100 Jolts: Shockingly Short Stories by Michael A. Arnzen
Raw Dog Screaming Press
Those of you who have visited Arnzen's web site, or the Raw Dog Screaming Press site, or have already purchased this book, know that I provided a blurb for the cover, so you can safely assume that this is going to be a positive review. I stand by what I said in my blurb, but decided I wanted all of you to know why I said it.
Of all story forms, the short-short (defined as a story clocking in at 1000 words or less) is by far the most difficult, and the one that can often defeat even the most seasoned writer. The short-short requires a poet's skill at encapsulation of imagery and ideas, as wells as the fiction writer's ability to employ these same elements in the telling of a cohesive and coherent story — and I emphasize those two words because (more often than not) the short-shorts that appear in the horror field are written by folks who mistakenly assume that those terms are mutually exclusive, which they are most decidedly not.
Even the most surreal of short-shorts must adhere to the structure and internal logic of the short story, regardless of how dreamlike and bizarre the prose might be. The late Donald Barthelme was arguably the master of this particular form of story, but with 100 Jolts, Arnzen, without laying claim to it, emerges as the inheritor of Barthelme's crown.
Consider the following story, used here in its entirety:
A Worse MousetrapLooks easy, doesn't it?
As I type, the mouse climbs my shoulder and leaps into my breast pocket. I laugh when his furry gray head pops out. He twitters his whiskers, watching as I finish my apology. I hug him against my heart. Later, I will sign my note as the rat poison makes it way through my system.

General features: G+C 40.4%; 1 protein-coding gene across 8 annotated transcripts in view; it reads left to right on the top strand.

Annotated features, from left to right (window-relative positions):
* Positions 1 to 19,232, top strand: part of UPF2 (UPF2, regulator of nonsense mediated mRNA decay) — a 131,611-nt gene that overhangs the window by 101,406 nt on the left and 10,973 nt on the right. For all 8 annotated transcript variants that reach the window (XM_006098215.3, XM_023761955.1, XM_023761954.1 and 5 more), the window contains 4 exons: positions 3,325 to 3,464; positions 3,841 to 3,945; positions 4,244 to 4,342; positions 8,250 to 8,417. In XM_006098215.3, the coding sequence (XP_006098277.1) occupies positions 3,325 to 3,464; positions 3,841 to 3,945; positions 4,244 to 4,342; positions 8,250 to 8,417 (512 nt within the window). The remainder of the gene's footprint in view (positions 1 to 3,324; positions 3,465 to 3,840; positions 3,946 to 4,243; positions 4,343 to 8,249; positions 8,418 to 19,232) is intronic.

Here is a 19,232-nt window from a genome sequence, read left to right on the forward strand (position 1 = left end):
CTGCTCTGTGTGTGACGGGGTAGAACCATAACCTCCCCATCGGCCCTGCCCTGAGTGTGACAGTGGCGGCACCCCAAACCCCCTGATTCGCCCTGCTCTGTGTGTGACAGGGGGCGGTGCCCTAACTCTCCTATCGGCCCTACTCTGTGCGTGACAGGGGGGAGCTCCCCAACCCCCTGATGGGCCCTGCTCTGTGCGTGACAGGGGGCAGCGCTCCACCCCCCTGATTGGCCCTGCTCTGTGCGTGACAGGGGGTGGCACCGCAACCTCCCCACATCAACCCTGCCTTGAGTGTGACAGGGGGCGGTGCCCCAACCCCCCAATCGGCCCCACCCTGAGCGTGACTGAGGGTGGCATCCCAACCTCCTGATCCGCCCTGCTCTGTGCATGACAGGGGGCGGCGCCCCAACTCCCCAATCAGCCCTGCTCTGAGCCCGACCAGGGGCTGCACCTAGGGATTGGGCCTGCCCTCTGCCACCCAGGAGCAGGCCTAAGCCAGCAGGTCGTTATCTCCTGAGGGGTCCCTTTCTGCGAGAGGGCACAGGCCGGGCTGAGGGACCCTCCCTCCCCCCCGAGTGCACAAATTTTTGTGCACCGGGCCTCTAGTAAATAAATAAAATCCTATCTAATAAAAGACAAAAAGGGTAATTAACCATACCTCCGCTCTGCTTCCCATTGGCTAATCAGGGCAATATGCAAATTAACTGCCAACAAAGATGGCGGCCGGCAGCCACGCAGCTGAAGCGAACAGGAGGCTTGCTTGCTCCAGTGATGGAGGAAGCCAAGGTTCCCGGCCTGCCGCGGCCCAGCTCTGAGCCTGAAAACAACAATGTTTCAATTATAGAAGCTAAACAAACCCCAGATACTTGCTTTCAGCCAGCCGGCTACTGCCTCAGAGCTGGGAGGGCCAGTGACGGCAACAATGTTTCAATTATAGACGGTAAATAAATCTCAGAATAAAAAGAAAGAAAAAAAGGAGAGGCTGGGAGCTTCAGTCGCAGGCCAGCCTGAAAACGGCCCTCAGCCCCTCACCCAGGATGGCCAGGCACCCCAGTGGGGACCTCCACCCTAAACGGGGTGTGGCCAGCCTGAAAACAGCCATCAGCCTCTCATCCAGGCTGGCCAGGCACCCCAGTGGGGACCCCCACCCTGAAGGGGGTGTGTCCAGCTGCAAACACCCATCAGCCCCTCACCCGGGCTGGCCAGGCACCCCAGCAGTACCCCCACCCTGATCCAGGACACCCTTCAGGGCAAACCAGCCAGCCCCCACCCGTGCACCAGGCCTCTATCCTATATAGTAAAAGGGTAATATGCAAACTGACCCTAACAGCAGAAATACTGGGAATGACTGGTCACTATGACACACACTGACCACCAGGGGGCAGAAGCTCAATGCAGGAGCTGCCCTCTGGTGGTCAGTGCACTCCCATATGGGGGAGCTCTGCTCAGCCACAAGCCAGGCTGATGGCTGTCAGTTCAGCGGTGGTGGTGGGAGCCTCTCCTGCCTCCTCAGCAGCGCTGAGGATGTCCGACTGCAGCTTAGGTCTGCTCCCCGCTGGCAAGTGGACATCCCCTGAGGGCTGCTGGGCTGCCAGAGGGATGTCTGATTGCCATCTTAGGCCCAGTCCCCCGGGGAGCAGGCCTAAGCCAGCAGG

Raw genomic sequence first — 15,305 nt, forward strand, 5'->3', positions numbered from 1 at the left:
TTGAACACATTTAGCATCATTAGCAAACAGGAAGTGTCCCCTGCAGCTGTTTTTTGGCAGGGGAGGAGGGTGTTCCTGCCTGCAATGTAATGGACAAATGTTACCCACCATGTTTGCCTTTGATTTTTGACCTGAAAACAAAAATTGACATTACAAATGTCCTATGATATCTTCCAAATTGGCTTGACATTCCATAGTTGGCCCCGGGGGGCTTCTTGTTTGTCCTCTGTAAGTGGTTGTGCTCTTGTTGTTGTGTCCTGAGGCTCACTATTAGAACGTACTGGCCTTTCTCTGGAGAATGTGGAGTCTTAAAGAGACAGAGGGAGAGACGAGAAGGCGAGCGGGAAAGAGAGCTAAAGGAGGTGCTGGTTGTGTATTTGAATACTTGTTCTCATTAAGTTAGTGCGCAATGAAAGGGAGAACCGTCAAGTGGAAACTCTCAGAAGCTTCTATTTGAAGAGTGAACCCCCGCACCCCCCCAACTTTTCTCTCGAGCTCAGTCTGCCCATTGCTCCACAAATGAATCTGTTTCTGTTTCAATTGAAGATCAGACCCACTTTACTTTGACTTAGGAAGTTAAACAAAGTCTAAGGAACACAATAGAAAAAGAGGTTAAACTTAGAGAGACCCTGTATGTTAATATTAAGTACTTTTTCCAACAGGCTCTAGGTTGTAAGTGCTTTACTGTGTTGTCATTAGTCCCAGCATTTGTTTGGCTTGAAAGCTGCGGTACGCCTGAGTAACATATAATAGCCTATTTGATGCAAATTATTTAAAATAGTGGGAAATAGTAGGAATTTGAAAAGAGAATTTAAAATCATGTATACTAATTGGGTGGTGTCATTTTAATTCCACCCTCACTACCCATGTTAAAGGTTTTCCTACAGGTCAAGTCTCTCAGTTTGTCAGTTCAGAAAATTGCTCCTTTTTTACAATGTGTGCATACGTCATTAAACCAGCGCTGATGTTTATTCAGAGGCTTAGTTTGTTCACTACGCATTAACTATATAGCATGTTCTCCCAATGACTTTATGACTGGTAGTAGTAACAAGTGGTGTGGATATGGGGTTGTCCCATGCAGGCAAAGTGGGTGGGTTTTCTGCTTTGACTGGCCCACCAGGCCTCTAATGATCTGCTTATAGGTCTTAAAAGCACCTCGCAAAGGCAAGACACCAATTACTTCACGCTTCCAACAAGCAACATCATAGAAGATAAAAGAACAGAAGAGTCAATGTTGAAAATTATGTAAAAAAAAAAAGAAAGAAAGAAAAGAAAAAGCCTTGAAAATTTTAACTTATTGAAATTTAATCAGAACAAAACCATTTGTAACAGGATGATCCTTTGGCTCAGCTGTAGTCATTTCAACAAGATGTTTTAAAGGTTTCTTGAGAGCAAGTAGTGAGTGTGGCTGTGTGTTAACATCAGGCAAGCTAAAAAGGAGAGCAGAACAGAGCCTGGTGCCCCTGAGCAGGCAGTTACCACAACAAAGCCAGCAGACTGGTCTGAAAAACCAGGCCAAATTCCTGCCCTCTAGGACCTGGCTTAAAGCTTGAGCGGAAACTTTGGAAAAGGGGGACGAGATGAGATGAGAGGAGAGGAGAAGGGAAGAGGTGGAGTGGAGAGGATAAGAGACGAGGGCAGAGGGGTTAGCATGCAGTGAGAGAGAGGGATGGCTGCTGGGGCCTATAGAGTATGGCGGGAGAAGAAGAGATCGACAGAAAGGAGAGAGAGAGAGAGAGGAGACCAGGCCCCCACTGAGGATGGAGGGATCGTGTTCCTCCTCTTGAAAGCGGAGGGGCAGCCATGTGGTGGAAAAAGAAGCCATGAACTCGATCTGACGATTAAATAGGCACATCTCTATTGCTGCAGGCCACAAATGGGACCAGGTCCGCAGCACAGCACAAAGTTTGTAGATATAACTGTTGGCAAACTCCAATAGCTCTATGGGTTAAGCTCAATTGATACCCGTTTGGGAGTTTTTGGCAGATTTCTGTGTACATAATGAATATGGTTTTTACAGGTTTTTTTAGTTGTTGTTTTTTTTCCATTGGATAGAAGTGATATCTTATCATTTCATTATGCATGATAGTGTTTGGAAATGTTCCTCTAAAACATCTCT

Trust me, it's not.
In five sentences–count 'em, five–Arnzen not only employs the poet's skill at encapsulation and the storyteller's ability to form a cohesive and coherent narrative, but also manages to leave a great deal of the horror unspoken. This is a complete story in every sense of the word; it has a beginning, a middle, and an end; it has a central conflict; and it adheres to the single most important rule of fiction: its central character undergoes a change between the start and the finish. That Arnzen chooses to convey this through subtleties rather than graphic depictions makes it even more effective and affecting, adding a great deal of power to that final line.
Every story in 100 Jolts does this, seemingly effortlessly, time and time again.
One of this collection's most jaw-dropping achievement comes at the very beginning with the section entitled "Skull Fragments"; it contains 12 separate short-shorts, all of which can stand on their own as disturbing horror stories, but when taken as a whole, tell a 13th and even more deeply nightmarish tale.
I think 100 Jolts is a remarkable achievement, and a book that all serious readers of horror fiction should have in their hands and on their shelves.